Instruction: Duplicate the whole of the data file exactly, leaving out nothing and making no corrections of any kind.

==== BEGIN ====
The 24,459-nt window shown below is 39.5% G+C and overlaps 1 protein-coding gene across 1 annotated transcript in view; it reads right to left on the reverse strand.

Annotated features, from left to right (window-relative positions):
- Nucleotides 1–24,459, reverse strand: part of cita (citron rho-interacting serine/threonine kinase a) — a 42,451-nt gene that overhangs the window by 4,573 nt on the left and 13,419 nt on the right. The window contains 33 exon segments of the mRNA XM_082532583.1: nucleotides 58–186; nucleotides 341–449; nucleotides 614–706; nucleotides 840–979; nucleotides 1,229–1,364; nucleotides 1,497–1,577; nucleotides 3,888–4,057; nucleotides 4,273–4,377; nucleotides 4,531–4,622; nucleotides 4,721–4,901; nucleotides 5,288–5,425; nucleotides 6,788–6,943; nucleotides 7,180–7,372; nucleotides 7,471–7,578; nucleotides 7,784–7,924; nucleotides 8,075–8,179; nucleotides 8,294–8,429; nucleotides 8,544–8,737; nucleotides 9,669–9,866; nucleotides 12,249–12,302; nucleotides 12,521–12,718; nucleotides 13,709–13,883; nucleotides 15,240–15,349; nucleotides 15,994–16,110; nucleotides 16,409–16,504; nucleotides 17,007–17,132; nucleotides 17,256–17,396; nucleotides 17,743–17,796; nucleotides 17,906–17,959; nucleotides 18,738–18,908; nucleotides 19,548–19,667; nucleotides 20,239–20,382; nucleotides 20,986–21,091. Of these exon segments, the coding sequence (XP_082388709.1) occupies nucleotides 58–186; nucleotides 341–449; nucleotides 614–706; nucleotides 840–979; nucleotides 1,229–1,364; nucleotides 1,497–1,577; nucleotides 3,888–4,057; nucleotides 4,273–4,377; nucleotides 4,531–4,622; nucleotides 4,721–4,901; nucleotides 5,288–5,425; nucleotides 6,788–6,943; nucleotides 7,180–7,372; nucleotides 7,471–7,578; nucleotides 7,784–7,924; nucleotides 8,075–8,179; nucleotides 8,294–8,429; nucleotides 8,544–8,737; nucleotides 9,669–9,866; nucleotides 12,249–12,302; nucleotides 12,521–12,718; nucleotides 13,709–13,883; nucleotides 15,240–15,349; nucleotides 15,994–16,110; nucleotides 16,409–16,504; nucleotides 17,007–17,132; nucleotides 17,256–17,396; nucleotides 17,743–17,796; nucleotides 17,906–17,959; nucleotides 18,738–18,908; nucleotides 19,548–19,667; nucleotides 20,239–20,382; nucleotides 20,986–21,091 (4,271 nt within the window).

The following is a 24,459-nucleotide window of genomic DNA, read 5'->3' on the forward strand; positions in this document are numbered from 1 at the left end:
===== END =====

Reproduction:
The 24,459-nt window shown below is 39.5% G+C and overlaps 1 protein-coding gene across 1 annotated transcript in view; it reads right to left on the reverse strand.

Annotated features, from left to right (window-relative positions):
- Nucleotides 1–24,459, reverse strand: part of cita (citron rho-interacting serine/threonine kinase a) — a 42,451-nt gene that overhangs the window by 4,573 nt on the left and 13,419 nt on the right. The window contains 33 exon segments of the mRNA XM_082532583.1: nucleotides 58–186; nucleotides 341–449; nucleotides 614–706; nucleotides 840–979; nucleotides 1,229–1,364; nucleotides 1,497–1,577; nucleotides 3,888–4,057; nucleotides 4,273–4,377; nucleotides 4,531–4,622; nucleotides 4,721–4,901; nucleotides 5,288–5,425; nucleotides 6,788–6,943; nucleotides 7,180–7,372; nucleotides 7,471–7,578; nucleotides 7,784–7,924; nucleotides 8,075–8,179; nucleotides 8,294–8,429; nucleotides 8,544–8,737; nucleotides 9,669–9,866; nucleotides 12,249–12,302; nucleotides 12,521–12,718; nucleotides 13,709–13,883; nucleotides 15,240–15,349; nucleotides 15,994–16,110; nucleotides 16,409–16,504; nucleotides 17,007–17,132; nucleotides 17,256–17,396; nucleotides 17,743–17,796; nucleotides 17,906–17,959; nucleotides 18,738–18,908; nucleotides 19,548–19,667; nucleotides 20,239–20,382; nucleotides 20,986–21,091. Of these exon segments, the coding sequence (XP_082388709.1) occupies nucleotides 58–186; nucleotides 341–449; nucleotides 614–706; nucleotides 840–979; nucleotides 1,229–1,364; nucleotides 1,497–1,577; nucleotides 3,888–4,057; nucleotides 4,273–4,377; nucleotides 4,531–4,622; nucleotides 4,721–4,901; nucleotides 5,288–5,425; nucleotides 6,788–6,943; nucleotides 7,180–7,372; nucleotides 7,471–7,578; nucleotides 7,784–7,924; nucleotides 8,075–8,179; nucleotides 8,294–8,429; nucleotides 8,544–8,737; nucleotides 9,669–9,866; nucleotides 12,249–12,302; nucleotides 12,521–12,718; nucleotides 13,709–13,883; nucleotides 15,240–15,349; nucleotides 15,994–16,110; nucleotides 16,409–16,504; nucleotides 17,007–17,132; nucleotides 17,256–17,396; nucleotides 17,743–17,796; nucleotides 17,906–17,959; nucleotides 18,738–18,908; nucleotides 19,548–19,667; nucleotides 20,239–20,382; nucleotides 20,986–21,091 (4,271 nt within the window).

The following is a 24,459-nucleotide window of genomic DNA, read 5'->3' on the forward strand; positions in this document are numbered from 1 at the left end: